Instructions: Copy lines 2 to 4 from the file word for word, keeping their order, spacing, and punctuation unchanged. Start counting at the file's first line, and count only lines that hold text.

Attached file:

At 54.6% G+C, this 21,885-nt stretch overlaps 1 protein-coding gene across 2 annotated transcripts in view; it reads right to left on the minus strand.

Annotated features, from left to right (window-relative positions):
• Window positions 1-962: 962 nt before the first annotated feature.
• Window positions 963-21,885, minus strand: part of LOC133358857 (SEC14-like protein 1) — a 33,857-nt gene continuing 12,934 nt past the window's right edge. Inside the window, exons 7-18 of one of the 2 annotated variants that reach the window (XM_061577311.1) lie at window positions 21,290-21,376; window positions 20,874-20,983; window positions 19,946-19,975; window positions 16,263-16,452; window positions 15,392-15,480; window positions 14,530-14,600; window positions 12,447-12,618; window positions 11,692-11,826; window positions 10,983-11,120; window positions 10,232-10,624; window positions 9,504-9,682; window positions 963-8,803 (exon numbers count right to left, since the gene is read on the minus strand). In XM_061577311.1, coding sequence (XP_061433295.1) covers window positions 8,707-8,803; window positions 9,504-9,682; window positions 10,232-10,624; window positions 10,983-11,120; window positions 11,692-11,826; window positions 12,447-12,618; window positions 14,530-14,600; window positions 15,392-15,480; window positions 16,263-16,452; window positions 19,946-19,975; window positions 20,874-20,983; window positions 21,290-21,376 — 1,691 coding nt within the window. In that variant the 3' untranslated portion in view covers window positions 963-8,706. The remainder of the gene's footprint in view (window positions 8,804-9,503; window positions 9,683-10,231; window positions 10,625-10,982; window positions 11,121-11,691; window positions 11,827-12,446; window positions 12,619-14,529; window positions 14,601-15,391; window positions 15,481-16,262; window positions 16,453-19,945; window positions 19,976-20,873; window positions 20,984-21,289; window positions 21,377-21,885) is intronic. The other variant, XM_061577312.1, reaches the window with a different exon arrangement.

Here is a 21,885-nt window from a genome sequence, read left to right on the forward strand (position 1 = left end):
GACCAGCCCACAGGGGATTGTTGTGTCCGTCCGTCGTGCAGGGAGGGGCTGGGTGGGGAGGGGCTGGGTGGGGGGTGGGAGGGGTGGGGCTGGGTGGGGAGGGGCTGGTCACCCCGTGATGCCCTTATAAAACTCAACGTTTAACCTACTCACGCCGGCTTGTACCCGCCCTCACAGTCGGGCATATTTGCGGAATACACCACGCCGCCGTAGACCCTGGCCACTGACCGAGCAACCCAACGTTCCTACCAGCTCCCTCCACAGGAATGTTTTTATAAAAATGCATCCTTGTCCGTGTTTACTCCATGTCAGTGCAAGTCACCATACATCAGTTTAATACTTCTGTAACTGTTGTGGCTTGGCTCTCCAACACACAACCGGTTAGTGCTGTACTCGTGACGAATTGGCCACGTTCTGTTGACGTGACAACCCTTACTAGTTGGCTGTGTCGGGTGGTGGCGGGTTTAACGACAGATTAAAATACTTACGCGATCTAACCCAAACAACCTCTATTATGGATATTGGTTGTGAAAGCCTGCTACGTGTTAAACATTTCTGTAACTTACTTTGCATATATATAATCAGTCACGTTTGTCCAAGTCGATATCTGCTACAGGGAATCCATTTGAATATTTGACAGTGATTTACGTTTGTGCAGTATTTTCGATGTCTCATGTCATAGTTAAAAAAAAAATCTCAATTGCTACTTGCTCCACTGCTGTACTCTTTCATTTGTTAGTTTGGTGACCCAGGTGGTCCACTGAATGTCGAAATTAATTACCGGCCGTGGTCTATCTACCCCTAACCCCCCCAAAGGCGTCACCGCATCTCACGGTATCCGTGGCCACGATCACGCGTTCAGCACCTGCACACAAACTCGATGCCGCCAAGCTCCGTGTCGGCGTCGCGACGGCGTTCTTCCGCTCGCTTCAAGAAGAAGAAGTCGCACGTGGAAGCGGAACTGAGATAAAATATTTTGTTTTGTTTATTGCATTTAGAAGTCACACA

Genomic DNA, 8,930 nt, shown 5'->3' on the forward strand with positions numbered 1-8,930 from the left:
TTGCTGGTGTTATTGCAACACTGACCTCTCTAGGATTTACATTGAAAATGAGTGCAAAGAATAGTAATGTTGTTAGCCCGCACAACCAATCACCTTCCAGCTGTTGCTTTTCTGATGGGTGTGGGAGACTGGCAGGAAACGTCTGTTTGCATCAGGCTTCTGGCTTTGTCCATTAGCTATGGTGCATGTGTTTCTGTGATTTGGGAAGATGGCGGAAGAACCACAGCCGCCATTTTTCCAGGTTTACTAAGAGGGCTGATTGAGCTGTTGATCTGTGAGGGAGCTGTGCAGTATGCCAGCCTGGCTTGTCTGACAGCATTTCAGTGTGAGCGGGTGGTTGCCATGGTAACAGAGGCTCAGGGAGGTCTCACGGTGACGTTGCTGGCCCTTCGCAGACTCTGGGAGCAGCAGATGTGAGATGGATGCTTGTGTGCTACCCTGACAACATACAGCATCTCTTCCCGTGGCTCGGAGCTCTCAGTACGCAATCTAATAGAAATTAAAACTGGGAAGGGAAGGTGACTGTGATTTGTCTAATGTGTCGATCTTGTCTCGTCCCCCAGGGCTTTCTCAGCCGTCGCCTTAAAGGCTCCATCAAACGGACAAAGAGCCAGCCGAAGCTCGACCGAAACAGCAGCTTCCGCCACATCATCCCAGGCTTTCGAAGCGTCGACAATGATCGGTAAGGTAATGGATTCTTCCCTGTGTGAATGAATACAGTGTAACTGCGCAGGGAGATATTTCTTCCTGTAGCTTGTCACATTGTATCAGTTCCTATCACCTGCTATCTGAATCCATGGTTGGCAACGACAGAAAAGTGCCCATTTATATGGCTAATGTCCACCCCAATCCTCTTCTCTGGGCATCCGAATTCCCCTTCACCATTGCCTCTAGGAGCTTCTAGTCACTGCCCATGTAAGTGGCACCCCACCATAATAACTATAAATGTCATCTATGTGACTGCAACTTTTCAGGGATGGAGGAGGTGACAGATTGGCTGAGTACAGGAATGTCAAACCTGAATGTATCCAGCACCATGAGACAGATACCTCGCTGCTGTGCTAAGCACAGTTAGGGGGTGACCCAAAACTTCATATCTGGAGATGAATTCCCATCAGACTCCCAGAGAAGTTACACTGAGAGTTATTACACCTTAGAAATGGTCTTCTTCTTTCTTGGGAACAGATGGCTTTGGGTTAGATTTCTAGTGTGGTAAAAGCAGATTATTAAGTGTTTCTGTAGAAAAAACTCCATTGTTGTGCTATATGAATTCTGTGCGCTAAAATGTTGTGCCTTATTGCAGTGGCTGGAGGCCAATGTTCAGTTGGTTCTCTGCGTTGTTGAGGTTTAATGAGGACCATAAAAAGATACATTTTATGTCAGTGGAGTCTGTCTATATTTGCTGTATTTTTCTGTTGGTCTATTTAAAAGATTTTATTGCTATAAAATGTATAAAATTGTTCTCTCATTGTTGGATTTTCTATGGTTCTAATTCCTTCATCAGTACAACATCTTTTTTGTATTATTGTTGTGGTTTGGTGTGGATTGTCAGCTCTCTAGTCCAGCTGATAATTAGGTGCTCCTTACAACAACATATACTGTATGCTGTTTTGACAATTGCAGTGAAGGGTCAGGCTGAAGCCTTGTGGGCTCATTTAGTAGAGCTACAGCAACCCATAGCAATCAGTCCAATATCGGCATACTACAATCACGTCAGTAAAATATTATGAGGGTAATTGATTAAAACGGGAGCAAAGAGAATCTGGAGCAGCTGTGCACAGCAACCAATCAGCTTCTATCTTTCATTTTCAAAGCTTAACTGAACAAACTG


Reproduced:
Annotated features, from left to right (window-relative positions):
• Window positions 1-962: 962 nt before the first annotated feature.
• Window positions 963-21,885, minus strand: part of LOC133358857 (SEC14-like protein 1) — a 33,857-nt gene continuing 12,934 nt past the window's right edge. Inside the window, exons 7-18 of one of the 2 annotated variants that reach the window (XM_061577311.1) lie at window positions 21,290-21,376; window positions 20,874-20,983; window positions 19,946-19,975; window positions 16,263-16,452; window positions 15,392-15,480; window positions 14,530-14,600; window positions 12,447-12,618; window positions 11,692-11,826; window positions 10,983-11,120; window positions 10,232-10,624; window positions 9,504-9,682; window positions 963-8,803 (exon numbers count right to left, since the gene is read on the minus strand). In XM_061577311.1, coding sequence (XP_061433295.1) covers window positions 8,707-8,803; window positions 9,504-9,682; window positions 10,232-10,624; window positions 10,983-11,120; window positions 11,692-11,826; window positions 12,447-12,618; window positions 14,530-14,600; window positions 15,392-15,480; window positions 16,263-16,452; window positions 19,946-19,975; window positions 20,874-20,983; window positions 21,290-21,376 — 1,691 coding nt within the window. In that variant the 3' untranslated portion in view covers window positions 963-8,706. The remainder of the gene's footprint in view (window positions 8,804-9,503; window positions 9,683-10,231; window positions 10,625-10,982; window positions 11,121-11,691; window positions 11,827-12,446; window positions 12,619-14,529; window positions 14,601-15,391; window positions 15,481-16,262; window positions 16,453-19,945; window positions 19,976-20,873; window positions 20,984-21,289; window positions 21,377-21,885) is intronic. The other variant, XM_061577312.1, reaches the window with a different exon arrangement.